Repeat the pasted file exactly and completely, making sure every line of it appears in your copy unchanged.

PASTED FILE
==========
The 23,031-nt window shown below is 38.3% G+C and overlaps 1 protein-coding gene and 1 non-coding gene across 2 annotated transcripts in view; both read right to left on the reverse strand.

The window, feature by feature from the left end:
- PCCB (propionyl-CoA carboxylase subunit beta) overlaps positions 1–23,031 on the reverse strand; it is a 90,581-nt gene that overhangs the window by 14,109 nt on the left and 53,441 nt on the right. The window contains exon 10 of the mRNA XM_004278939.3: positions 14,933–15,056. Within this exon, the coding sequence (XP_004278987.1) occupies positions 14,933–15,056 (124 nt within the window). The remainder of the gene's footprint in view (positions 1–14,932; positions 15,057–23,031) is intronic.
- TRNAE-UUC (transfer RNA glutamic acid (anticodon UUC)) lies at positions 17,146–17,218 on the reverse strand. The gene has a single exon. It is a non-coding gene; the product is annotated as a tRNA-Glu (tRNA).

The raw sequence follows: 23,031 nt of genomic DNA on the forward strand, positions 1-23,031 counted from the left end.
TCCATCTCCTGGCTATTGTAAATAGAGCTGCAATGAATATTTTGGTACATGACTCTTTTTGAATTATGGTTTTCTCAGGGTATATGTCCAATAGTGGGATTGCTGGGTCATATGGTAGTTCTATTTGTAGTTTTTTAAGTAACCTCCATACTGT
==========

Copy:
The 23,031-nt window shown below is 38.3% G+C and overlaps 1 protein-coding gene and 1 non-coding gene across 2 annotated transcripts in view; both read right to left on the reverse strand.

The window, feature by feature from the left end:
- PCCB (propionyl-CoA carboxylase subunit beta) overlaps positions 1–23,031 on the reverse strand; it is a 90,581-nt gene that overhangs the window by 14,109 nt on the left and 53,441 nt on the right. The window contains exon 10 of the mRNA XM_004278939.3: positions 14,933–15,056. Within this exon, the coding sequence (XP_004278987.1) occupies positions 14,933–15,056 (124 nt within the window). The remainder of the gene's footprint in view (positions 1–14,932; positions 15,057–23,031) is intronic.
- TRNAE-UUC (transfer RNA glutamic acid (anticodon UUC)) lies at positions 17,146–17,218 on the reverse strand. The gene has a single exon. It is a non-coding gene; the product is annotated as a tRNA-Glu (tRNA).

The raw sequence follows: 23,031 nt of genomic DNA on the forward strand, positions 1-23,031 counted from the left end.
TCCATCTCCTGGCTATTGTAAATAGAGCTGCAATGAATATTTTGGTACATGACTCTTTTTGAATTATGGTTTTCTCAGGGTATATGTCCAATAGTGGGATTGCTGGGTCATATGGTAGTTCTATTTGTAGTTTTTTAAGTAACCTCCATACTGT